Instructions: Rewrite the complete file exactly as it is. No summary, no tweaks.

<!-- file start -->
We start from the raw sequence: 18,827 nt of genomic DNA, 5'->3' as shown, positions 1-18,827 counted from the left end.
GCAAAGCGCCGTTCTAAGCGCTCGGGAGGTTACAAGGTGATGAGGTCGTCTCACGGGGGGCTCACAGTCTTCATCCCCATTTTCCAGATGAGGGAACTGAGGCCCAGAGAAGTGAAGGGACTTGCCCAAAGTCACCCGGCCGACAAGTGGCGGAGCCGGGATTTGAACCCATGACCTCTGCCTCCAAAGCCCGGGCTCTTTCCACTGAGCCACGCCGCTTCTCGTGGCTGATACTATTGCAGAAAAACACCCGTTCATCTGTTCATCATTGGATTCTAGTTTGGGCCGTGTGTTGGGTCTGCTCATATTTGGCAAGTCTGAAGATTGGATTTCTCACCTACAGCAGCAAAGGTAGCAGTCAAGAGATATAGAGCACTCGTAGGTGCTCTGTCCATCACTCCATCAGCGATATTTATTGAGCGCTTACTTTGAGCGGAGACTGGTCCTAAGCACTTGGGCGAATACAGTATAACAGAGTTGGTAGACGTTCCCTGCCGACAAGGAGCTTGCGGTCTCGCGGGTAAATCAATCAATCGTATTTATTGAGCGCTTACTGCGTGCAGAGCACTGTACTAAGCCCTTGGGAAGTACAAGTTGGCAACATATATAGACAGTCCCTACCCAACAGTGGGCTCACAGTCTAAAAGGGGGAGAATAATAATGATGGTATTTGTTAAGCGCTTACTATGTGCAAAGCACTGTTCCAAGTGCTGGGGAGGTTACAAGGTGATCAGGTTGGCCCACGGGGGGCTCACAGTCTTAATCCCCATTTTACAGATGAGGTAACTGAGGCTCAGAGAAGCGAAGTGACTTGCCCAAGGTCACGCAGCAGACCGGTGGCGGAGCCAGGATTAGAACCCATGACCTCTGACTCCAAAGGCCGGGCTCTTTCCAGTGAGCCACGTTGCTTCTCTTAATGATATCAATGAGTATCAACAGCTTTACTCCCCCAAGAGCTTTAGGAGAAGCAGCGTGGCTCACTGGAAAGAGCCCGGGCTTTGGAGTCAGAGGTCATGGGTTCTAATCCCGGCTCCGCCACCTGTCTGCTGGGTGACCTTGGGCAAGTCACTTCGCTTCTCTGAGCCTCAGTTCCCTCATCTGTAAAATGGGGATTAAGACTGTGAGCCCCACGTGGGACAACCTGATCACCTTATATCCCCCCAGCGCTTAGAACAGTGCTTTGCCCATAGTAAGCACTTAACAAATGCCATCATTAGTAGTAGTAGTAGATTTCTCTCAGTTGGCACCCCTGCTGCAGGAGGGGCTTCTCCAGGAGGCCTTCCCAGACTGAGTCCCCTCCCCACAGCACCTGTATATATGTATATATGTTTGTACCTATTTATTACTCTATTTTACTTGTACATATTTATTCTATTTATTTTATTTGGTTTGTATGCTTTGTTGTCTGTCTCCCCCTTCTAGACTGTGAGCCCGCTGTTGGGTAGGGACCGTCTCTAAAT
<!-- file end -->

We start from the raw sequence: 18,827 nt of genomic DNA, 5'->3' as shown, positions 1-18,827 counted from the left end.
GCAAAGCGCCGTTCTAAGCGCTCGGGAGGTTACAAGGTGATGAGGTCGTCTCACGGGGGGCTCACAGTCTTCATCCCCATTTTCCAGATGAGGGAACTGAGGCCCAGAGAAGTGAAGGGACTTGCCCAAAGTCACCCGGCCGACAAGTGGCGGAGCCGGGATTTGAACCCATGACCTCTGCCTCCAAAGCCCGGGCTCTTTCCACTGAGCCACGCCGCTTCTCGTGGCTGATACTATTGCAGAAAAACACCCGTTCATCTGTTCATCATTGGATTCTAGTTTGGGCCGTGTGTTGGGTCTGCTCATATTTGGCAAGTCTGAAGATTGGATTTCTCACCTACAGCAGCAAAGGTAGCAGTCAAGAGATATAGAGCACTCGTAGGTGCTCTGTCCATCACTCCATCAGCGATATTTATTGAGCGCTTACTTTGAGCGGAGACTGGTCCTAAGCACTTGGGCGAATACAGTATAACAGAGTTGGTAGACGTTCCCTGCCGACAAGGAGCTTGCGGTCTCGCGGGTAAATCAATCAATCGTATTTATTGAGCGCTTACTGCGTGCAGAGCACTGTACTAAGCCCTTGGGAAGTACAAGTTGGCAACATATATAGACAGTCCCTACCCAACAGTGGGCTCACAGTCTAAAAGGGGGAGAATAATAATGATGGTATTTGTTAAGCGCTTACTATGTGCAAAGCACTGTTCCAAGTGCTGGGGAGGTTACAAGGTGATCAGGTTGGCCCACGGGGGGCTCACAGTCTTAATCCCCATTTTACAGATGAGGTAACTGAGGCTCAGAGAAGCGAAGTGACTTGCCCAAGGTCACGCAGCAGACCGGTGGCGGAGCCAGGATTAGAACCCATGACCTCTGACTCCAAAGGCCGGGCTCTTTCCAGTGAGCCACGTTGCTTCTCTTAATGATATCAATGAGTATCAACAGCTTTACTCCCCCAAGAGCTTTAGGAGAAGCAGCGTGGCTCACTGGAAAGAGCCCGGGCTTTGGAGTCAGAGGTCATGGGTTCTAATCCCGGCTCCGCCACCTGTCTGCTGGGTGACCTTGGGCAAGTCACTTCGCTTCTCTGAGCCTCAGTTCCCTCATCTGTAAAATGGGGATTAAGACTGTGAGCCCCACGTGGGACAACCTGATCACCTTATATCCCCCCAGCGCTTAGAACAGTGCTTTGCCCATAGTAAGCACTTAACAAATGCCATCATTAGTAGTAGTAGTAGATTTCTCTCAGTTGGCACCCCTGCTGCAGGAGGGGCTTCTCCAGGAGGCCTTCCCAGACTGAGTCCCCTCCCCACAGCACCTGTATATATGTATATATGTTTGTACCTATTTATTACTCTATTTTACTTGTACATATTTATTCTATTTATTTTATTTGGTTTGTATGCTTTGTTGTCTGTCTCCCCCTTCTAGACTGTGAGCCCGCTGTTGGGTAGGGACCGTCTCTAAAT